Is a Journalism Degree Worth Pursuing?

It’s a question that I’ve heard many times.  What are the pro’s for pursuing an advanced degree in journalism compared to toughing it out and hitting the pavement with a notebook and pen in hand and forging your own path?  Well, the answer ultimately depends on what you are hoping to accomplish.

Each option has its benefits and its shortcomings.  There’s no guarantee that either choice you make will determine the success of your career, but knowing what you’d like to achieve will help you make the final decision.

To be fair, my opinion may be biased as I’m a graduate of the CUNY Graduate School of Journalism, but one can only speak from personal experience.  I can tell you that having finished my degree, I would make the same decision again if I were to be spontaneously thrown back in time.  Going back to school opened up a whole new network of colleagues, both students and professors, which I wouldn’t have necessarily met otherwise.  With the help of professors I was able to get in touch with editors at respected publications, and through school I was able to work a handful of internships at ‘big name’ outlets.  For me it was the right choice.

After receiving my Bachelor’s degree in English, I knew that I wanted to start my writing career.  I spent some time trying to develop a professional portfolio of freelance work after building a network of connections with local editors.  After nearly two years, I still found it hard to pay the bills and most entry level positions I applied for still wanted past years experience, something I still don’t understand.  An entry level position should be just that, entry-level, but that’s a topic for another time.

I had started a Master’s program in marketing, a field that I thought would allow me to work my creative muscles, but it wasn’t the perfect fit for me.  After some number crunching to see if I could afford the transition, I decided to try out a master’s program geared towards journalism.  I had the expectation that it would be an opportunity to network and get some good clips in the process, I was right.  What I didn’t expect was the amount of exposure to other journalism platforms that I would get.  Instead of just writing, I learned how to tell stories through photos, radio features, videos, and longer form narrative.  The breadth of experience I received while at school is something that I’m certain I wouldn’t have been able to receive in the same amount of time at an entry level position.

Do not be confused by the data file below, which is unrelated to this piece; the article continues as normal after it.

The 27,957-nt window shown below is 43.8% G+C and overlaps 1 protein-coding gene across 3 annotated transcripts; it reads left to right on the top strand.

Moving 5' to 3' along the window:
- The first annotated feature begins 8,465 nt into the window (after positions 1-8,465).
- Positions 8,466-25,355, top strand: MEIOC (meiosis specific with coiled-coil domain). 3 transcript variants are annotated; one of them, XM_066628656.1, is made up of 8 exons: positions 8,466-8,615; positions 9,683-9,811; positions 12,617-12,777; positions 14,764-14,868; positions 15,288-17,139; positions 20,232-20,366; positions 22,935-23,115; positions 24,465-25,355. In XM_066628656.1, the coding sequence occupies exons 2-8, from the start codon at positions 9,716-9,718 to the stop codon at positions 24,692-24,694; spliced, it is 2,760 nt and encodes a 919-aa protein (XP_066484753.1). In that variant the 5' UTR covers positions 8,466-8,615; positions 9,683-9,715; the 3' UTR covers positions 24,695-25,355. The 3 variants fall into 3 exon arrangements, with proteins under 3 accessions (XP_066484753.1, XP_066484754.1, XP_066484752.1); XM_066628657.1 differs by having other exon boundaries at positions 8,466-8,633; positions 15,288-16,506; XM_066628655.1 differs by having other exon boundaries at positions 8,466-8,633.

The curriculum is rigorous.  We were told not to work while going to school and I could see why.  We worked regular 16 hour days, seven days a week.  We produced radio features, short documentaries, blog posts, long form features, and photo projects week after week, juggling many stories at the same time.

I started school with the intention of focusing on my writing career but soon realized that I had a real interest in radio and video work.  This exposure most likely wouldn’t have happened if I had taken a reporting job at a small publication, as I would’ve most likely stuck to writing.  Due to the strenuous hours and the constant feedback from multiple editors (professors) I think that my work became much more professional.  I was working with full-time employed editors from TIME, The New York Times, The New Yorker, etc.  Without school it would’ve taken me years to even get on those editors radar, if ever.

But there are downsides.  The cost to go back to school can be defeating on its own.  With programs offered by respected schools like Columbia and New York University, you could end up paying upwards of $100,000.  Also, as much as advisors tell you that your experience in journalism school equates to years on the job, employers don’t always agree.  Many of them would rather see that you worked for a big name organization getting coffee than producing stories in multiple platforms for a grad-level course.  But you’re not going back to school for them, you’re going back to school for you.

If you view this life decision as personal development, not necessarily professional, you’ll see a tremendous amount of success.  Through school I was able to craft my work and decide which career paths are best for me.  I freelanced, and like I mentioned before, worked internships throughout school to build up my resume.  I would encourage anyone considering the change to ask themselves what they are looking for in their career before making the investment.  For those who are taking reporting jobs to fill your time before you find your true passion, it may not be for you.  School is perfect for those who truly want to become a better, more thorough reporter, writer and storyteller.

About Sean Flynn

Sean Flynn is a recent graduate from City University of New York Graduate School of Journalism. His work has appeared in The Buffalo News, Condé Nast Traveler, The New York Times 'Fort Greene Local', The Daily Meal, and
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